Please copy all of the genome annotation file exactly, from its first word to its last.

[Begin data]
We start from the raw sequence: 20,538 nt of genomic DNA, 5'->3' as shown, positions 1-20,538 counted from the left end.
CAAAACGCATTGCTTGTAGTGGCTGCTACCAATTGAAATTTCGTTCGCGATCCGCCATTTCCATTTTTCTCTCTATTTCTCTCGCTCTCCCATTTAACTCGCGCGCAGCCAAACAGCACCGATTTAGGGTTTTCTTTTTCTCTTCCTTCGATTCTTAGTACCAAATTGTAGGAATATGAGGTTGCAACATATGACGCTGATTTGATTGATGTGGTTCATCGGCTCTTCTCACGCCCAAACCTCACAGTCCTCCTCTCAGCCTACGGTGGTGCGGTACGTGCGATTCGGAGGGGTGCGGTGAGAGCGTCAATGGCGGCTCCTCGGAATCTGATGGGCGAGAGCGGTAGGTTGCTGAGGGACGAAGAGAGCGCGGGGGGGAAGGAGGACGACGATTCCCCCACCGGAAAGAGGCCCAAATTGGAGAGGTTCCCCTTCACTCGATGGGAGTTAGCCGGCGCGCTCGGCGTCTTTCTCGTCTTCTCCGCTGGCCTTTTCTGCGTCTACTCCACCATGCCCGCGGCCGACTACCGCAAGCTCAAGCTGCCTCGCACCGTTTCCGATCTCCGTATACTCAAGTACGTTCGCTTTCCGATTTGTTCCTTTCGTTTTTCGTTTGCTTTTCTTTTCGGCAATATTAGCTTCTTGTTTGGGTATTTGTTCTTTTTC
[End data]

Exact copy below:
We start from the raw sequence: 20,538 nt of genomic DNA, 5'->3' as shown, positions 1-20,538 counted from the left end.
CAAAACGCATTGCTTGTAGTGGCTGCTACCAATTGAAATTTCGTTCGCGATCCGCCATTTCCATTTTTCTCTCTATTTCTCTCGCTCTCCCATTTAACTCGCGCGCAGCCAAACAGCACCGATTTAGGGTTTTCTTTTTCTCTTCCTTCGATTCTTAGTACCAAATTGTAGGAATATGAGGTTGCAACATATGACGCTGATTTGATTGATGTGGTTCATCGGCTCTTCTCACGCCCAAACCTCACAGTCCTCCTCTCAGCCTACGGTGGTGCGGTACGTGCGATTCGGAGGGGTGCGGTGAGAGCGTCAATGGCGGCTCCTCGGAATCTGATGGGCGAGAGCGGTAGGTTGCTGAGGGACGAAGAGAGCGCGGGGGGGAAGGAGGACGACGATTCCCCCACCGGAAAGAGGCCCAAATTGGAGAGGTTCCCCTTCACTCGATGGGAGTTAGCCGGCGCGCTCGGCGTCTTTCTCGTCTTCTCCGCTGGCCTTTTCTGCGTCTACTCCACCATGCCCGCGGCCGACTACCGCAAGCTCAAGCTGCCTCGCACCGTTTCCGATCTCCGTATACTCAAGTACGTTCGCTTTCCGATTTGTTCCTTTCGTTTTTCGTTTGCTTTTCTTTTCGGCAATATTAGCTTCTTGTTTGGGTATTTGTTCTTTTTC